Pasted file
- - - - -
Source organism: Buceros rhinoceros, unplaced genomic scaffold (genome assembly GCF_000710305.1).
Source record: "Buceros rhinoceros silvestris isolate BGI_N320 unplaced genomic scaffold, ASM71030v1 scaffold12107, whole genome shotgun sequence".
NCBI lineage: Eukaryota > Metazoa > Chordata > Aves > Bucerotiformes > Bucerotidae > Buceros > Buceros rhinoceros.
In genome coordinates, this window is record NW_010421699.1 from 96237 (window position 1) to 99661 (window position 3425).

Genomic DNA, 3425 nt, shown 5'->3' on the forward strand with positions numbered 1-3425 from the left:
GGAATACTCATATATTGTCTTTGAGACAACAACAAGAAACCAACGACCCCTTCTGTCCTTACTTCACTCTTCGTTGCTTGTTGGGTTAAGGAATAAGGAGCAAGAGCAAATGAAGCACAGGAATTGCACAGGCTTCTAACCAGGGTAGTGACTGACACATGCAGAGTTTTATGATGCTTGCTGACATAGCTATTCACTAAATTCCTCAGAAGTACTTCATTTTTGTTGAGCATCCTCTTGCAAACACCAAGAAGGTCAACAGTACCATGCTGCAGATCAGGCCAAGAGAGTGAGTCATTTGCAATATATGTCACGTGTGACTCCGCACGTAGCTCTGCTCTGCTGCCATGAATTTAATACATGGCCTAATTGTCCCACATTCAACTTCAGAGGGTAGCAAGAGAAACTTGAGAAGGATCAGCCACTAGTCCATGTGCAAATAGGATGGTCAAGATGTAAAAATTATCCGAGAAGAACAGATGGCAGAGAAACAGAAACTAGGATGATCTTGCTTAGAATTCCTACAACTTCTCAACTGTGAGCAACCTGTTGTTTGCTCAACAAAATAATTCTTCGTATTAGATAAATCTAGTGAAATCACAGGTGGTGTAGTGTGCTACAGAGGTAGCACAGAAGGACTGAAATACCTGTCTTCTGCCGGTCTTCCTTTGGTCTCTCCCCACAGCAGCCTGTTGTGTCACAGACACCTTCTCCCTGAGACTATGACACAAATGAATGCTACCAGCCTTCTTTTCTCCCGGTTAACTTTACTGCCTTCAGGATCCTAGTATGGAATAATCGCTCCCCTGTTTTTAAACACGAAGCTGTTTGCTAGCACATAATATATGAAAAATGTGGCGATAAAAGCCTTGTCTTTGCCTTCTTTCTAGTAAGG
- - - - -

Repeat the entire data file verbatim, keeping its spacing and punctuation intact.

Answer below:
Source organism: Buceros rhinoceros, unplaced genomic scaffold (genome assembly GCF_000710305.1).
Source record: "Buceros rhinoceros silvestris isolate BGI_N320 unplaced genomic scaffold, ASM71030v1 scaffold12107, whole genome shotgun sequence".
NCBI lineage: Eukaryota > Metazoa > Chordata > Aves > Bucerotiformes > Bucerotidae > Buceros > Buceros rhinoceros.
In genome coordinates, this window is record NW_010421699.1 from 96237 (window position 1) to 99661 (window position 3425).

Genomic DNA, 3425 nt, shown 5'->3' on the forward strand with positions numbered 1-3425 from the left:
GGAATACTCATATATTGTCTTTGAGACAACAACAAGAAACCAACGACCCCTTCTGTCCTTACTTCACTCTTCGTTGCTTGTTGGGTTAAGGAATAAGGAGCAAGAGCAAATGAAGCACAGGAATTGCACAGGCTTCTAACCAGGGTAGTGACTGACACATGCAGAGTTTTATGATGCTTGCTGACATAGCTATTCACTAAATTCCTCAGAAGTACTTCATTTTTGTTGAGCATCCTCTTGCAAACACCAAGAAGGTCAACAGTACCATGCTGCAGATCAGGCCAAGAGAGTGAGTCATTTGCAATATATGTCACGTGTGACTCCGCACGTAGCTCTGCTCTGCTGCCATGAATTTAATACATGGCCTAATTGTCCCACATTCAACTTCAGAGGGTAGCAAGAGAAACTTGAGAAGGATCAGCCACTAGTCCATGTGCAAATAGGATGGTCAAGATGTAAAAATTATCCGAGAAGAACAGATGGCAGAGAAACAGAAACTAGGATGATCTTGCTTAGAATTCCTACAACTTCTCAACTGTGAGCAACCTGTTGTTTGCTCAACAAAATAATTCTTCGTATTAGATAAATCTAGTGAAATCACAGGTGGTGTAGTGTGCTACAGAGGTAGCACAGAAGGACTGAAATACCTGTCTTCTGCCGGTCTTCCTTTGGTCTCTCCCCACAGCAGCCTGTTGTGTCACAGACACCTTCTCCCTGAGACTATGACACAAATGAATGCTACCAGCCTTCTTTTCTCCCGGTTAACTTTACTGCCTTCAGGATCCTAGTATGGAATAATCGCTCCCCTGTTTTTAAACACGAAGCTGTTTGCTAGCACATAATATATGAAAAATGTGGCGATAAAAGCCTTGTCTTTGCCTTCTTTCTAGTAAGG